These ramifications are the impetus behind our Flood Lab, where our research partners are tasked with shining a light on the socioeconomic and public policy implications of the First Street flood risk estimates, including impacts on disadvantaged communities. Their research will fuel both solutions for those communities and future improvements to the First Street model and information products. Reducing the nation’s flood risk exposure will be a costly and often painful experience for many in the short term, but we are committed to publicly providing an assessment of everyone’s risk because meaningful progress cannot be made without everyone fully understanding the scope and severity of the flood risk problem. We hope that all may be equally empowered by this information to take steps to avoid an even more costly and painful personal scenario: being totally unprepared for a flood in one’s home.

Acknowledgments

The First Street Foundation, a 501(c)(3) nonprofit registered in the District of Columbia, acknowledges the outstanding contributions from Paul Bates, Andrew Smith, Chis Sampson, and Niall Quinn (Fathom); Kerry Emmanuel (Massachusetts Institute of Technology); Celso Ferreira and Arslaan Khalid (George Mason University); and Michael Delgado, Ali Hamidi, and Trevor Houser (Rhodium Group). First Street is grateful for the availability of data from the USGS, NOAA, USACE, and LightBox.

References

Bin, O., and C. E. Landry (2013), Changes in implicit flood risk premiums: Empirical evidence from the housing market, J. Environ. Econ. Manage., 65(3), 361–376, https://doi.org/10.1016/j.jeem.2012.12.002.

Emanuel, K. (2017), Assessing the present and future probability of Hurricane Harvey’s rainfall, Proc. Natl. Acad. Sci. U. S. A., 114(48), 12,681–12,684, https://doi.org/10.1073/pnas.1716222114.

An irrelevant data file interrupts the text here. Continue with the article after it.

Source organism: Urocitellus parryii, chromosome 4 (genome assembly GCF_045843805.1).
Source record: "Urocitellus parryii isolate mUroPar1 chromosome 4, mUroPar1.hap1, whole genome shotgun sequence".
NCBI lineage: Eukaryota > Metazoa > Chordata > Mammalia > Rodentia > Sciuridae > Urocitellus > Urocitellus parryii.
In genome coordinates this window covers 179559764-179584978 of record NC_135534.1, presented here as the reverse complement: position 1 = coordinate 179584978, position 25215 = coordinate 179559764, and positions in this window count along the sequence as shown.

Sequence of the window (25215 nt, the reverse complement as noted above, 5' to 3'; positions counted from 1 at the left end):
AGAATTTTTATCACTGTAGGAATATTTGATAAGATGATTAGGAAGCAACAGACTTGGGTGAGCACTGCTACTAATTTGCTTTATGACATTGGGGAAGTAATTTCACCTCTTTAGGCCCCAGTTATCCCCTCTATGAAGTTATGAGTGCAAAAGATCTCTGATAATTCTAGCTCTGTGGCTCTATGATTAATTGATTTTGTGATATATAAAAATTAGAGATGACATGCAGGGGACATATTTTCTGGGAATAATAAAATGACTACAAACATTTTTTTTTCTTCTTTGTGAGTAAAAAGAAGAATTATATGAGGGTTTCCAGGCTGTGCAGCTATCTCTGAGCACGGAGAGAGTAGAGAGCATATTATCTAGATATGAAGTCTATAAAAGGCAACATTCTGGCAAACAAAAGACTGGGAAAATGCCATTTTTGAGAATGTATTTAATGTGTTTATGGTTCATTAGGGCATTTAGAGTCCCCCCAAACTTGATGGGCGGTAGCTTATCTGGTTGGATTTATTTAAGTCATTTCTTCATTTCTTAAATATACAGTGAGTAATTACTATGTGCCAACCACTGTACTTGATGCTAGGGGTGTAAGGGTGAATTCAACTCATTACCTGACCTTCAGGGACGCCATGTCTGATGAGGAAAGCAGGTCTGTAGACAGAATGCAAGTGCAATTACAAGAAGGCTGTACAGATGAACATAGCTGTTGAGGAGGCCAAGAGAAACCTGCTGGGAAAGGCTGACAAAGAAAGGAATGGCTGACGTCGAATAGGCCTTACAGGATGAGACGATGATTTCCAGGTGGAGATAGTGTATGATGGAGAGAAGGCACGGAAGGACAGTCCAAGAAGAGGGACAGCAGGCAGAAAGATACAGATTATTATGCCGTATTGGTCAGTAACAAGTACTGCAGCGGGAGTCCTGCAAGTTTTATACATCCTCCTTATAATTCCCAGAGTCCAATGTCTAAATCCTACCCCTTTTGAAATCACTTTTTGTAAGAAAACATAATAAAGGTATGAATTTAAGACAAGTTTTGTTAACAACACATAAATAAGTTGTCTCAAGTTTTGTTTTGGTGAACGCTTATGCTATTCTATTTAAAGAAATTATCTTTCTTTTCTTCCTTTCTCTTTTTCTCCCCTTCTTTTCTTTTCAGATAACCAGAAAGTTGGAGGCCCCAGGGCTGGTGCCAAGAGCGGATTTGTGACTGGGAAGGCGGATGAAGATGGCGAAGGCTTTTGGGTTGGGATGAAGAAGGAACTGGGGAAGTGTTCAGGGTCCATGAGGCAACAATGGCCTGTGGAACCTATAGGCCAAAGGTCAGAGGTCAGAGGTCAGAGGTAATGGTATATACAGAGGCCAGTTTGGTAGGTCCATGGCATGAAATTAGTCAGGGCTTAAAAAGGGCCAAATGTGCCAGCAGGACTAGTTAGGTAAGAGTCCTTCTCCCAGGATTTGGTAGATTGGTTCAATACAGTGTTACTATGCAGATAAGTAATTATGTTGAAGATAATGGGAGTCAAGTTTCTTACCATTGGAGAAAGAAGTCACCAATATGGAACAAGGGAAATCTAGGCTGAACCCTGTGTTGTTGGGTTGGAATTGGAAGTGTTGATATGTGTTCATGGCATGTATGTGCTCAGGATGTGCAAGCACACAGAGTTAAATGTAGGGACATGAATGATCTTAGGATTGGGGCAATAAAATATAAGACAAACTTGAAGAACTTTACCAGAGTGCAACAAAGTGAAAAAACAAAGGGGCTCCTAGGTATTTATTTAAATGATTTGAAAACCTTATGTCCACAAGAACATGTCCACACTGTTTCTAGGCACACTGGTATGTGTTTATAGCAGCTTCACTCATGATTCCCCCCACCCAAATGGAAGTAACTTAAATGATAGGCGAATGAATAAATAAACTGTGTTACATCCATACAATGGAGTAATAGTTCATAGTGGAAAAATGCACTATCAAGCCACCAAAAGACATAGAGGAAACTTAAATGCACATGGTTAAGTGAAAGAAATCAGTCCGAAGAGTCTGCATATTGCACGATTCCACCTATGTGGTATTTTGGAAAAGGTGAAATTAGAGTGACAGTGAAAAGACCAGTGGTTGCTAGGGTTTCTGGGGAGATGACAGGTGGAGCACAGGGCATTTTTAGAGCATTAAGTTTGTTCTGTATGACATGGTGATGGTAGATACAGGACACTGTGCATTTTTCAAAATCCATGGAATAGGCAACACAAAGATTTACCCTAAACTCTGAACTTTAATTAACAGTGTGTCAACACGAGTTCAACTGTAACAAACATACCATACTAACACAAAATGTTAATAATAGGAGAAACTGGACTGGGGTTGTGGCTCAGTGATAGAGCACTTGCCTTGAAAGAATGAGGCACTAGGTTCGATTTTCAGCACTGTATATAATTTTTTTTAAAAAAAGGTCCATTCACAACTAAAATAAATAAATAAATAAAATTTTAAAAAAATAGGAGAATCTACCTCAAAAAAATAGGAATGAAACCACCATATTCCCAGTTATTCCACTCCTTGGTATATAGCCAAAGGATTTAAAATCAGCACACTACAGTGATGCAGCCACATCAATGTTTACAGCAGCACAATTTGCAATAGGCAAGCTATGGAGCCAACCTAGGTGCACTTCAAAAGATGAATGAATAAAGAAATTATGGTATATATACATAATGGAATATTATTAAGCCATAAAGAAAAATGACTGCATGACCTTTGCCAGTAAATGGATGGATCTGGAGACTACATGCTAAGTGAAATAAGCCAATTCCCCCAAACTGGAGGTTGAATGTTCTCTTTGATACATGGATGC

Kopp, R. E., et al. (2017), Evolving understanding of Antarctic ice-sheet physics and ambiguity in probabilistic sea-level projections, Earth’s Future, 5(12), 1,217–1,233, https://doi.org/10.1002/2017EF000663.

Kunkel, K. E., et al. (2020), Precipitation extremes: Trends and relationships with average precipitation and precipitable water in the contiguous United States, J. Appl. Meteorol. Climatol., 59(1), 125–142, https://doi.org/10.1175/JAMC-D-19-0185.1.

McAlpine, S. A., and J. R. Porter (2018), Estimating recent local impacts of sea-level rise on current real-estate losses: A housing market case study in Miami-Dade, Florida, Popul. Res. Policy Rev., 37, 871–895, https://doi.org/10.1007/s11113-018-9473-5.

Moss, R. H., et al. (2010), The next generation of scenarios for climate change research and assessment, Nature, 463, 747–756, https://doi.org/10.1038/nature08823.

Wing, O. E. J., et al. (2017), Validation of a 30 m resolution flood hazard model of the conterminous United States, Water Resour. Res., 53(9), 7,968–7,986, https://doi.org/10.1002/2017WR020917.

Author Information

Edward J. Kearns ([email protected]) and Michael Amodeo, First Street Foundation, Brooklyn, N.Y.; and Jeremy Porter, First Street Foundation, Brooklyn, N.Y.; also at Environmental Health Sciences Department, Columbia University, New York, N.Y., and Quantitative Methods in Social Sciences Program, City University of New York, N.Y.

Citation: Kearns, E. J., M. Amodeo, and J. Porter (2020), Do you know your home’s flood risk?, Eos, 101, https://doi.org/10.1029/2020EO146389. Published on 29 June 2020.